Here is a link to my Thursday column about the Giants’ potentially important Wednesday win over the White Sox. The full text runs below:
The San Francisco Giants bumped into an old friend on Wednesday. They thought the friend was dead.
The friend is known as Hope.
The Giants had been wandering down a back alley keeping close company with Despair, the enemy of Hope. You never want to be friends with Despair.
How into Despair were the Giants? Before they beat the White Sox 7-1, they had lost five games in a row, an ugly number. Five in a row wasn’t even their worst losing streak of this season. Twice, they had lost six in a row.
And, frankly, they were flirting with a sixth-straight loss for most of Wednesday’s game before IT happened. I’ll get to IT in a moment. Understand this. IT was the Despair breaker. IT introduced the concept of Hope. Whether the Giants can build on this Hope, can turn Hope into Success, is strictly up to them. Hope is a start.
OK, here’s the deal. Naturally, the Giants were trailing in the bottom of the seventh, trailing 1-0, a score which seemed insurmountable to them. That’s how badly they hit.
I won’t go over the whole inning. You can read that in the gamer. Cut to the key moment. Cut to IT. With one out, Gregor Blanco ran home from third on a ground ball to first base. Chicago first baseman Jose Abreu threw home to catcher Tyler Flowers, and Flowers tagged out Blanco. No doubt about it.
Then Bruce Bochy did one of those slow walks to home plate. He was killing time until his TV guys could watch a replay. They would tell him whether to appeal the home-plate call. They told him to appeal. The umpires put on those bulky black headsets that look like earmuffs and stood around. The players stood around. During replays there’s a lot of standing around.
The nature of the appeal was specific. Had the catcher Flowers blocked the plate before he got the ball? According to the new rules, a catcher can’t block the plate without the ball.
The rules monitors in New York (who are those guys?) said Flowers blocked the plate sans ball, and Blanco had, in fact, scored.
Oh, joy. Oh, lucky day. There is a baseball God. That’s what the Giants must have thought.
Now, the score was tied 1-1 and the game would have continued. It really would have. Except Chicago manager Robin Ventura went stark-raving mad. He is an old-style baseball guy like, say, Billy Martin or Earl Weaver, and he was brought up in the hallowed baseball tradition of going stark-raving mad.
He hated the call so much he shouted at the home-plate ump and kicked dirt on the plate and then kicked more dirt on the plate. You expected him to throw himself on the ground and flail his arms and legs while the medics shot him full of elephant tranquilizer. His behavior was peculiar in many respects. The umpires hadn’t overturned the call. The guys in New York had. Maybe he was sending them a message. Maybe they didn’t care.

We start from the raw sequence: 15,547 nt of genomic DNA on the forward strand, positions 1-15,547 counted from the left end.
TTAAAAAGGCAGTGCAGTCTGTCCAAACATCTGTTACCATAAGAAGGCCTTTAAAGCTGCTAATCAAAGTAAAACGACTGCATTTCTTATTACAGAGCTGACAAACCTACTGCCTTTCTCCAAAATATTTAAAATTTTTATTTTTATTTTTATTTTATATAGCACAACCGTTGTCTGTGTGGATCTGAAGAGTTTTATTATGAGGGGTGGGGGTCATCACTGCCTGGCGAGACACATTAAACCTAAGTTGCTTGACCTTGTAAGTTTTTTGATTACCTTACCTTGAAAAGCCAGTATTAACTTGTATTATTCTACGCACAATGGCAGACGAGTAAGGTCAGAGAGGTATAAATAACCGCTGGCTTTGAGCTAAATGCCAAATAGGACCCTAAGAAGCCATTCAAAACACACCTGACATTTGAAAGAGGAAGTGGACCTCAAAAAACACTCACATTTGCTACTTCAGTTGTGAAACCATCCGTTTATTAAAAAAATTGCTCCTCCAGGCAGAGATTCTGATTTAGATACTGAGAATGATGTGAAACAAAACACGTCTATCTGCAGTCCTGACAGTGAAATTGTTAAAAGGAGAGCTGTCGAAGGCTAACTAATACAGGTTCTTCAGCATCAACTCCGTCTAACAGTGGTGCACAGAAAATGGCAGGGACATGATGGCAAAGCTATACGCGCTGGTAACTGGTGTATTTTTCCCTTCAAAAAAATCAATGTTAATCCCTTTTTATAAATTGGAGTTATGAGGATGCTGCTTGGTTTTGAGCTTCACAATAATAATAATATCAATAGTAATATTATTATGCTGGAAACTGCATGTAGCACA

Back to the action. Angel Pagan singled to left center. Two runs scored. And the rout was on. The Giants scored seven in that inning, the most they’ve scored in a single inning this season. And they crushed the White Sox, or the Pale Hose as Ken Korach likes to say.
The point? The Giants caught a break — the reversed call, that first run scoring — and took advantage. On another day, they might not have taken advantage. Sometimes, a team needs a break to kiss off Despair.
Starting pitcher Jake Peavy watched the play from the dugout. “It’s not something you talk about,” he said. “Everybody’s so into the game. But you could certainly see the energy in the dugout with us catching that break and Angel getting that big hit there to put us ahead. It (the call reversal) certainly changed the complexion of that game in a hurry.”
It sure did.
Bochy, looking relieved, looking like he finally could inhale, discussed the big play afterward.
“I wanted to see if he was blocking the plate. The reply we got, he was. It’s a rule. I know this rule it’s created a lot of controversy. They talk about reviewing it at the end of the season, maybe tweaking it. But it is a rule. You can’t block the plate without the ball. We’ll take it. It’s part of the game now. It’s good to get a win. You take it any way you can. We were due for a big inning. When your offense is struggling, you need a break somewhere. It could be a bad hop, a blooper that falls in, anything. Sometimes it takes something strange to break out the offense.”
I asked Bochy what his goal is the rest of the season. He didn’t mind the question. He seemed to welcome it.
“In our position, our goal is to hope we play good ball and can get to a playoff situation. We’re down to 42 games. This has now become more of a sprint. The margin of error is not quite there. This will be critical this next month. I know we have more than one month, but we’ve got to find a way to get on track and get some wins, especially here at home.
“We’ve put ourselves in a pretty good position. Granted, we’ve had our struggles, especially here at home. It’s not easy when you go through something like this. But because of our good play early in the season, we have put ourselves in a situation where we can get there. It comes down to our play and how bad we want it.”
It sure does. For one day, the Giants looked like a team that may survive its awfulness. They got their break. What can they do with it?